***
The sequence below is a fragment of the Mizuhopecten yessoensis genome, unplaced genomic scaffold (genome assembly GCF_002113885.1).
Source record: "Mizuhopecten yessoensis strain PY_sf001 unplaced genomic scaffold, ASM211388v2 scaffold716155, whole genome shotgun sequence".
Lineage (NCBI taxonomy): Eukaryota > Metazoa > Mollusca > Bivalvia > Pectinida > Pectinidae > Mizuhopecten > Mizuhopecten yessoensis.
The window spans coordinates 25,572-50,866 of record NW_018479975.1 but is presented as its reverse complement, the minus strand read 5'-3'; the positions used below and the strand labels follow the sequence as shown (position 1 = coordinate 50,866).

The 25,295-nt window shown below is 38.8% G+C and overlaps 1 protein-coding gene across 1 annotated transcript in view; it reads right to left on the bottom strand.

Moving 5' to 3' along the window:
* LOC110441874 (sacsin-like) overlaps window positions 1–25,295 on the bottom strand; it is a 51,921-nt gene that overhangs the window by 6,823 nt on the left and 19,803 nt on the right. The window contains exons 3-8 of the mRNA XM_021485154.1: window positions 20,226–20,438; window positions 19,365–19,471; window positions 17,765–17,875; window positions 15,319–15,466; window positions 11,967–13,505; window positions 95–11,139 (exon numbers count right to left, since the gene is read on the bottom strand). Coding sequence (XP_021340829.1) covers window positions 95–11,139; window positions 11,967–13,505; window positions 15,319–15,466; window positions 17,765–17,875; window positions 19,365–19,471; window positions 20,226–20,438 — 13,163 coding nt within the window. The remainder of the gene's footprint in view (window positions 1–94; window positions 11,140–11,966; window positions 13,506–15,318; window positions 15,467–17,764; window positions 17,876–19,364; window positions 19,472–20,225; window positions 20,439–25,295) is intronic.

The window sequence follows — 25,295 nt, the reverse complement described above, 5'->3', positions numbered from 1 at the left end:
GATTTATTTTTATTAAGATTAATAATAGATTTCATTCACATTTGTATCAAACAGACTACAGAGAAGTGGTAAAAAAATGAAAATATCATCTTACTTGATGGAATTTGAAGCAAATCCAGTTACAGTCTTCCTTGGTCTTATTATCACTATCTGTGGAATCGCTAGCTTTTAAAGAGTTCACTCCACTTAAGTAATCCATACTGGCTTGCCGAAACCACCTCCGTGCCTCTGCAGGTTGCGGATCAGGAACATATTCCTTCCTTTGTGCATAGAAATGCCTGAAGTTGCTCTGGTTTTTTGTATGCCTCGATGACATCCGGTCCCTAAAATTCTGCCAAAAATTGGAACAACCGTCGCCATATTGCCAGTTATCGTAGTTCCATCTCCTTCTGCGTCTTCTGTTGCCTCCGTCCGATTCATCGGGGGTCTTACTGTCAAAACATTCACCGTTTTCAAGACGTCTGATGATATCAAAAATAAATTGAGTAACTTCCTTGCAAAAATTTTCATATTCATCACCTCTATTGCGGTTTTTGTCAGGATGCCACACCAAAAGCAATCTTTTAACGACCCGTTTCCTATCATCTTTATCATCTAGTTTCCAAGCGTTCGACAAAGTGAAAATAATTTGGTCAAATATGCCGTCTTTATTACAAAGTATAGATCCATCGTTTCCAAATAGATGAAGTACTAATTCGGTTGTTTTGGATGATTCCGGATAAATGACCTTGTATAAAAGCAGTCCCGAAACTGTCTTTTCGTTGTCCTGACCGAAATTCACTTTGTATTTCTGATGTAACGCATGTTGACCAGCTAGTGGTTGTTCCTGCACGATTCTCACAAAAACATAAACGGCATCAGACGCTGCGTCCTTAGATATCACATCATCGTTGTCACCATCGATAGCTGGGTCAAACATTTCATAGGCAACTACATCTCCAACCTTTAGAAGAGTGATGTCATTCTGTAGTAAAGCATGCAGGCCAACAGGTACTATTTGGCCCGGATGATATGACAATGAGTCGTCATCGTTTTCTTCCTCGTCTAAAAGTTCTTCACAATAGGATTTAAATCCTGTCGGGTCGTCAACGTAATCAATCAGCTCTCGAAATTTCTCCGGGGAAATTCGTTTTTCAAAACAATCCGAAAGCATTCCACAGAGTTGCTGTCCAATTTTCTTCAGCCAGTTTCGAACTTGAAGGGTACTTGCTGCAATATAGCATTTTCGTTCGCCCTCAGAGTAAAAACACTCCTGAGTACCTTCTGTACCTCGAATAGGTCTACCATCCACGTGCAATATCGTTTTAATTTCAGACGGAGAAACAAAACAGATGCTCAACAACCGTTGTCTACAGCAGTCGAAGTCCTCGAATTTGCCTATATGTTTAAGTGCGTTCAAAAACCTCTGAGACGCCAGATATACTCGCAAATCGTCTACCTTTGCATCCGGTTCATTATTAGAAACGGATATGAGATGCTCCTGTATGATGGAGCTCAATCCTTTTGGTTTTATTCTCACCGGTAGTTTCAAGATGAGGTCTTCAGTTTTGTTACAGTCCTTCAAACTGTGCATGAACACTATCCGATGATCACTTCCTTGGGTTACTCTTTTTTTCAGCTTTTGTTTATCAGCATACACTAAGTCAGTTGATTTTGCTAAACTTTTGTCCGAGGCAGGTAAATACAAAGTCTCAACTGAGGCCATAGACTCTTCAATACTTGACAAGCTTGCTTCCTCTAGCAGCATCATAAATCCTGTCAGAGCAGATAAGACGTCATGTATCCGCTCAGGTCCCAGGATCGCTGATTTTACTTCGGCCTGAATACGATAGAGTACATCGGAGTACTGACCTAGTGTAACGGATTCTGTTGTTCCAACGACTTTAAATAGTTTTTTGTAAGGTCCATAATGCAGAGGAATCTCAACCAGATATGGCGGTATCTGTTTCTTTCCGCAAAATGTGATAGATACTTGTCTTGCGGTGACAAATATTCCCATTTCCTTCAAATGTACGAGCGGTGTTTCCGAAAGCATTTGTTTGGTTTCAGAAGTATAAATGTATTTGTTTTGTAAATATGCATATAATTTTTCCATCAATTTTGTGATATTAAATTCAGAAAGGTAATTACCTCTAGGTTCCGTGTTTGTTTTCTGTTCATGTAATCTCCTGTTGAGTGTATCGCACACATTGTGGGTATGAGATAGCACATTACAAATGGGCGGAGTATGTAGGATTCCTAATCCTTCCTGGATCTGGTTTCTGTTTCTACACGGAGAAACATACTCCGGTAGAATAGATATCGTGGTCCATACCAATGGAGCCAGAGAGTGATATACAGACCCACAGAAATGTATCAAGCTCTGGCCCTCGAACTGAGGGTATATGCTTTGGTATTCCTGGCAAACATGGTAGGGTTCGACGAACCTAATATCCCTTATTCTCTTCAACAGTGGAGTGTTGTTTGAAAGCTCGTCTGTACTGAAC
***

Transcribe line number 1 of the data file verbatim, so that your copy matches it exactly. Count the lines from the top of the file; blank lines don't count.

The sequence below is a fragment of the Mizuhopecten yessoensis genome, unplaced genomic scaffold (genome assembly GCF_002113885.1).